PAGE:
Managing head and spinal injuries

  • CareBuddy
  • 4 Mins Read
  • 20 Sep 2022
  • First Aid & CPR

It’s hard to think of a more important part of our body than our head, primarily because it contains our brain, the operating system of our entire existence! That’s why any injury to the head is a cause for worry. The spinal cord is the highway that connects the brain with every other part of our body, so any spinal injury is equally a cause for concern.

There are 3 major regions of the head that can be injured:

  • Scalp (the outermost layer of the head that protects the skull and brain)
  • Skull (the bones of the head)
  • Brain (the innermost and most protected organ in the head)

Scalp lacerations

These are cuts on the scalp. As the scalp is rich in blood supply, any cut here leads to profuse bleeding. By applying direct pressure, this bleeding can be controlled easily.

Lacerations need to be examined closely for any dents and marks that may indicate a depressed fracture (a fracture where bones have moved inwards).

Skull fractures

These are deeper injuries on the skull below the scalp. Their symptoms include

  • Pain, tenderness, swelling and deformity of the skull
  • Deep cuts, tears or bruises to the scalp or forehead
  • Fluid draining (discharge) from ear or nose
  • Unequal pupil size
  • Dark purple or blue bruises under the eye due to blood from skull fracture seeping into the soft tissue around the eyes

Brain concussions and compressions

A concussion is a violent jarring of the head (and the brain is shaken) that results in partial loss of consciousness. Its symptoms include

  • Partial loss of consciousness

On recovery:

  • Headache
  • Nausea or vomiting
  • Dizziness
  • Difficulty remembering events immediately preceding the injury
  • Appearing dazed, confused or stunned

A compression is caused by direct force to the head where pressure is exerted on the brain by swelling due to ruptured blood vessels or a blood clot in the skull. Its symptoms include

  • A headache which grows in intensity
  • High body temperature
  • Weakness of one side of the body
  • Breathing becomes slow and noisy
  • Progressive loss of consciousness

First aid for head injury (skull fracture, concussion and compression)

  1. Call 995 for emergency medical service
  2. Keep the care receiver still and make them lie down with the head and shoulders slightly elevated.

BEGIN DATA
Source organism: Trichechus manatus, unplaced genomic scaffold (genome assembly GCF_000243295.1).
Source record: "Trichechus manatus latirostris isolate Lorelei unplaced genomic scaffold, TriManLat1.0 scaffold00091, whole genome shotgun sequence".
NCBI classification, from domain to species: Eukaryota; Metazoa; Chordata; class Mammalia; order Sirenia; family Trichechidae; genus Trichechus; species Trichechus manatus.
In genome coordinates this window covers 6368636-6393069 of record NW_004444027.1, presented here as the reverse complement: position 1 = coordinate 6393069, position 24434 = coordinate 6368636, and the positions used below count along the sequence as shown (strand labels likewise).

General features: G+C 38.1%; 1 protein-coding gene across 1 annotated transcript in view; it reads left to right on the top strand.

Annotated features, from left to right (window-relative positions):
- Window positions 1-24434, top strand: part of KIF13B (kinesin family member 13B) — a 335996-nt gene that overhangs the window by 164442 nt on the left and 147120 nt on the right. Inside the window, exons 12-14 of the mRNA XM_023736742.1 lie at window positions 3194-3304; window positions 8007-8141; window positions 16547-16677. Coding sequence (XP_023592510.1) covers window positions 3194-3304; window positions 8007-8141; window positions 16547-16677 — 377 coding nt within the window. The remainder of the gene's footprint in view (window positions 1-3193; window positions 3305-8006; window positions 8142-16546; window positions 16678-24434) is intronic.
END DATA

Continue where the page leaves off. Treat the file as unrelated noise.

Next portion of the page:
3. Stop any external bleeding by applying gentle pressure on the wound with gauze pad.
  4. If there is discharge from the ear or nose, position the care receiver such that the affected ear or nose is lower than the unaffected one. Monitor ABC (airway, breathing and circulation). If care receiver is unresponsive and not breathing, start chest compressions and apply an AED.
  5. Record and report all observations to the paramedics when they arrive.

Spinal injuries

The spine connects the brain with most other parts of the body through nerves in the spinal cord. That’s why a spinal injury can lead to serious nervous system complications such as paralysis.

Symptoms include

  • Tenderness on gently feeling the spine
  • Intense back pain
  • Paralysis, lack of coordination, or weakness in any part of the body
  • Loss of sensation or numbness or tingling of hands, feet, fingers or toes
  • Twisted or oddly positioned neck or back
  • Difficulty in breathing if the injury is high up the neck

Spinal injuries can be caused by

  • Falling from height
  • Falling while getting up from a bed or chair
  • Falling while climbing up the stairs
  • Losing balance while walking with a limb injury such as sprained ankle
  • Heavy object falling on the back
  • Injury to the head or face

First aid for spinal injuries:

  1. Call 995 for emergency medical service.
  2. Reassure the care receiver and tell the care receiver not to move.
  3. Immobilise and support the head in the position found with objects (e.g. pillows, rolled up blankets or clothing) to prevent further movement.
  4. Proceed with primary survey (DRSABC as described above) if additional help is available.
  5. Report details of injury to paramedics when they arrive.

Article reviewed by David Tay, Senior Principal Educator (Nursing and Prehospital Care), HMI Institute.

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